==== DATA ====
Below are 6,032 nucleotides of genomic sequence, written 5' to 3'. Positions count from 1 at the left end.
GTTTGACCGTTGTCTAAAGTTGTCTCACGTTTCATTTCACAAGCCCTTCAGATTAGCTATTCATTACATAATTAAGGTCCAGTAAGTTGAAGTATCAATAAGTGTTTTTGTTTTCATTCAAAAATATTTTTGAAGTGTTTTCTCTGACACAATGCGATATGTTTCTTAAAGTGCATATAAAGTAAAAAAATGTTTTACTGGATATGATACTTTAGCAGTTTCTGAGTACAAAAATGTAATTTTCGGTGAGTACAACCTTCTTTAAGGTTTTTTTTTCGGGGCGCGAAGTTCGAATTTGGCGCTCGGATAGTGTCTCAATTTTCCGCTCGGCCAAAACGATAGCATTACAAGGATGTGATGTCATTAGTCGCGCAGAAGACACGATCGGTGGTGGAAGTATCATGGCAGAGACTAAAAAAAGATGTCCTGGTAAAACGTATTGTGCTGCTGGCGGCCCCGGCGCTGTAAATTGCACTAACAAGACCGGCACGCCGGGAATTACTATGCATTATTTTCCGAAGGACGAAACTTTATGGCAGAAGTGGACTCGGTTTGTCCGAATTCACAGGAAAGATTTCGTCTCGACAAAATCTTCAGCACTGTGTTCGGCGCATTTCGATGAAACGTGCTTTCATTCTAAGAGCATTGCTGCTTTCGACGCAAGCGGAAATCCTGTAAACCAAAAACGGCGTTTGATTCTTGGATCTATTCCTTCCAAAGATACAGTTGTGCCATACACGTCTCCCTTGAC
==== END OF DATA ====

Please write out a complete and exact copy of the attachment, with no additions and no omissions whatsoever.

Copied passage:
Below are 6,032 nucleotides of genomic sequence, written 5' to 3'. Positions count from 1 at the left end.
GTTTGACCGTTGTCTAAAGTTGTCTCACGTTTCATTTCACAAGCCCTTCAGATTAGCTATTCATTACATAATTAAGGTCCAGTAAGTTGAAGTATCAATAAGTGTTTTTGTTTTCATTCAAAAATATTTTTGAAGTGTTTTCTCTGACACAATGCGATATGTTTCTTAAAGTGCATATAAAGTAAAAAAATGTTTTACTGGATATGATACTTTAGCAGTTTCTGAGTACAAAAATGTAATTTTCGGTGAGTACAACCTTCTTTAAGGTTTTTTTTTCGGGGCGCGAAGTTCGAATTTGGCGCTCGGATAGTGTCTCAATTTTCCGCTCGGCCAAAACGATAGCATTACAAGGATGTGATGTCATTAGTCGCGCAGAAGACACGATCGGTGGTGGAAGTATCATGGCAGAGACTAAAAAAAGATGTCCTGGTAAAACGTATTGTGCTGCTGGCGGCCCCGGCGCTGTAAATTGCACTAACAAGACCGGCACGCCGGGAATTACTATGCATTATTTTCCGAAGGACGAAACTTTATGGCAGAAGTGGACTCGGTTTGTCCGAATTCACAGGAAAGATTTCGTCTCGACAAAATCTTCAGCACTGTGTTCGGCGCATTTCGATGAAACGTGCTTTCATTCTAAGAGCATTGCTGCTTTCGACGCAAGCGGAAATCCTGTAAACCAAAAACGGCGTTTGATTCTTGGATCTATTCCTTCCAAAGATACAGTTGTGCCATACACGTCTCCCTTGAC